We’re heading into a poignant time of year. One where families typically draw nearer (and some realise how painfully far apart they are), where any children in the family tend to be the natural focus.
This festive season, as always, I will be holding near in my thoughts all those parents who lost a child at this time of year. And to all those who never went far enough to even share their little secret to the world. That hurts; a painfully hidden grief that barely gets recognised, for we have been conditioned for however many countless decades not to be open about any pregnancy loss that has occurred, let alone losing a born child.
I can’t tell you how many hours I have spent searching for the meaning and the reason for this. But there you have it. It is there.
Speaking to this empty, lonely, silent grief-out-in-the-open, at this time of year in particular, comes a stunning guest post from reader, Joanna. The messages and personal lessons in her offering reverberate with me strongly. I feel so deeply privileged, as always, to share another’s words with you here on my blog.
Thank you so much for your generosity, Joanna. It is my humble honour to mark the passing of your two miraculous beginnings who could not stay.
|Christmas has been bittersweet for me since my beloved nana passed away just a week after Christmas, seven years ago. Really if I am honest, it has only felt like Christmas for the last four years since my son was born. This Christmas, however, has that slight bittersweet tinge again. I should have been heavily pregnant, complaining about the heat while I put up decorations. And on Christmas Day, I should have been nursing a tiny baby, born on 13 December or thereabouts, and complaining about sleep deprivation.
My story is hardly uncommon, nor is it the worst story about pregnancy loss that you will read (and while I don’t believe that there is a hierarchy on grief, solely from my own perspective, having had two miscarriages in early pregnancy, I can truthfully say that it would be even more awful to lose a child later on or even worse, still born or shortly after birth; my heart goes out to those who have walked this path). I am one of the lucky ones – I am blessed with a beautiful little boy, four years old, the light of life and my heart.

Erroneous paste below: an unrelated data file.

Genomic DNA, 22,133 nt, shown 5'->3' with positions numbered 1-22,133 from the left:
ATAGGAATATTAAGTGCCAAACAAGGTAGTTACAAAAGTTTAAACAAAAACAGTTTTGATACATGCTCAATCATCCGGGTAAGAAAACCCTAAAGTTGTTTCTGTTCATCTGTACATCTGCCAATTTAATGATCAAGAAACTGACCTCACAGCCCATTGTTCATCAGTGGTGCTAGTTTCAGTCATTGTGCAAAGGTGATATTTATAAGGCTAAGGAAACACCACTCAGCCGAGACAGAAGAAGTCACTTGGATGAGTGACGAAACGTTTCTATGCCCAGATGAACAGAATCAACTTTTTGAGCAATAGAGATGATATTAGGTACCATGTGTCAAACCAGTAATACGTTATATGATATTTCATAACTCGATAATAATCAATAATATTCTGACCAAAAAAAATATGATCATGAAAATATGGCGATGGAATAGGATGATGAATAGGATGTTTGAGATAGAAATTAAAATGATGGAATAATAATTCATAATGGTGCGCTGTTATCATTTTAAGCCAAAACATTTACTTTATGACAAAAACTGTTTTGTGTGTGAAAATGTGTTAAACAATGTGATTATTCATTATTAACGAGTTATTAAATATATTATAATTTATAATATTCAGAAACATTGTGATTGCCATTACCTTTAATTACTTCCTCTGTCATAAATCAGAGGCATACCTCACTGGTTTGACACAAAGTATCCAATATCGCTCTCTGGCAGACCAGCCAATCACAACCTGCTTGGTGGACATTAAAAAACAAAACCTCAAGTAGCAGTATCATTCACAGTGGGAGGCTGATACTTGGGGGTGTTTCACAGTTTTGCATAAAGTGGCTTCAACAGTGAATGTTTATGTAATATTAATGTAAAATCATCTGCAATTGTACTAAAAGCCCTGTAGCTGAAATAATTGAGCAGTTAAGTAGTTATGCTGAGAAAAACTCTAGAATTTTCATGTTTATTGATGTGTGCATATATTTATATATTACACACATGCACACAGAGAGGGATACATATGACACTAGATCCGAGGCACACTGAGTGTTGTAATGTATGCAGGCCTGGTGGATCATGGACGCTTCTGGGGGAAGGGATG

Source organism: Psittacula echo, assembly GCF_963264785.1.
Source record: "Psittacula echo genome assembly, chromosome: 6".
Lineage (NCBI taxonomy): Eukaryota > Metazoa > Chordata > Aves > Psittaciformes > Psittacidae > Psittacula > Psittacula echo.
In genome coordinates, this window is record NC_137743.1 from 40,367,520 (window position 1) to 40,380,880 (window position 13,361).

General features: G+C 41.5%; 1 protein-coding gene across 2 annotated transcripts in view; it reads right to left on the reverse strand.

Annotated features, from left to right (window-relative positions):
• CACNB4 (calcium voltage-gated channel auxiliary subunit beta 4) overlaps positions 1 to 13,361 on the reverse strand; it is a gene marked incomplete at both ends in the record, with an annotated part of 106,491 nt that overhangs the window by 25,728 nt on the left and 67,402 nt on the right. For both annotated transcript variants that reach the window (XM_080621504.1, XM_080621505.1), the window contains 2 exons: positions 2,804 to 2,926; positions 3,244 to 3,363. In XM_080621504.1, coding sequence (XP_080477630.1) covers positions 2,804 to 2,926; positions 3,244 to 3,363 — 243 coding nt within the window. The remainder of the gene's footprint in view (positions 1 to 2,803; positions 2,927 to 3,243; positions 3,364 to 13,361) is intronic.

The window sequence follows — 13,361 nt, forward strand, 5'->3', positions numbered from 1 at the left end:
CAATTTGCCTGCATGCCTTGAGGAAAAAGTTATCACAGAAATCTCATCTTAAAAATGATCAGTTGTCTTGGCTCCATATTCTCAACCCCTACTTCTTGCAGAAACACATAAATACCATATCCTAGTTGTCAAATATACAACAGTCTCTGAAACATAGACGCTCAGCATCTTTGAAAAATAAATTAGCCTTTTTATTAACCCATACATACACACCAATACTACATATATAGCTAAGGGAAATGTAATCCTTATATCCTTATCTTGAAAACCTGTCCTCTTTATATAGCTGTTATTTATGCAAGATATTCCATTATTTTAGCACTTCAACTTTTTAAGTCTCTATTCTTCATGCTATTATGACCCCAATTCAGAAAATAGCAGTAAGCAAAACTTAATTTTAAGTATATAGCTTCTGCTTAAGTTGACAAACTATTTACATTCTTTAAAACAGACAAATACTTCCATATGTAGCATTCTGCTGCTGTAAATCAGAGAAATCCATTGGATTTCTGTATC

Two miscarriages in 18 months – what are the odds? Pretty high at my age (43). And pretty amazing that I even managed to fall pregnant naturally both times. Both angels lost at seven weeks. A short time but long enough for me to bond with both of them completely.
There is a line in a poem by Naomi Shihab Nye which describes miscarriage perfectly:
“Before you know what kindness really is, you must lose things, feel the future dissolve in a moment like salt in a weakened broth.”
Miscarriage – especially repeated miscarriage – robs you of the innocence of pregnancy. The first time was pretty awful emotionally and very painful physically (to the point where I ended up in the maternity ward of our local hospital, listening to the sounds of newborns while I felt my baby slipping away). The second time was a little easier physically but emotionally more deadening.
I came to motherhood late. Not because I didn’t like kids but because I spent a lot of time trying to figure out my own past and was damn sure that I didn’t want to make the same mistakes when I had children. When I look back over all the years I spent in therapy, going over the pros and cons of having a child, two things spring to mind. Firstly, how naive I was to think that I actually had a choice. And secondly, and perhaps most importantly, what I was MOST afraid of was that by becoming a mother, I would create the one person that I was most terrified of losing. Little did I know back then what the Baby Gods had in store for me in terms of lessons about letting go.
There are so many lessons and gifts that I have learnt from my fertility battles. I have become far more compassionate, empathetic and understanding of this somewhat secret club of women that I have joined. For despite the high rates of miscarriage, it is so often secret – the world doesn’t seem to know how to deal with it and a lot of women walk this path alone. I found strength within myself that I didn’t know I had. I am passionate about women not taking their fertility for granted (even though this is an enormously tricky subject to navigate).
Most of all, I have learnt that there are things that I simply cannot control. Yes, I can do my best to do all the right things around becoming pregnant and then staying pregnant but really in the end, it’s outside my control. And this perhaps has been the most bitter lesson of all: I remember years ago, a colleague advising me not to leave falling pregnant for too long because, as she said, “When you want to, you may not be able to”. At the time, I brushed away her words. Me, not make things happen? I truly believed that as long as I worked hard, I could make anything happen. What a rude awakening to know that in the end, it’s simply not true.
One of the hardest things about grieving a miscarriage is that you are grieving the loss of someone that you never met, someone who was still unformed and yet someone who you have longed for, sometimes for years, and who you already love so much and who is part of you. In the end, you start grieving the loss of a dream. There’s an emptiness that comes with this kind of grief. When my nana died, as hard as that was, it felt complete. Our relationship was incredibly beautiful and her passing taught me a lot about continuity. I feel her spirit and her presence every day. I can visit her gravestone. There is evidence that she existed, most of all in me, in my son. I have a strong sense of knowing where she is, even now and knowing that her spirit is at peace.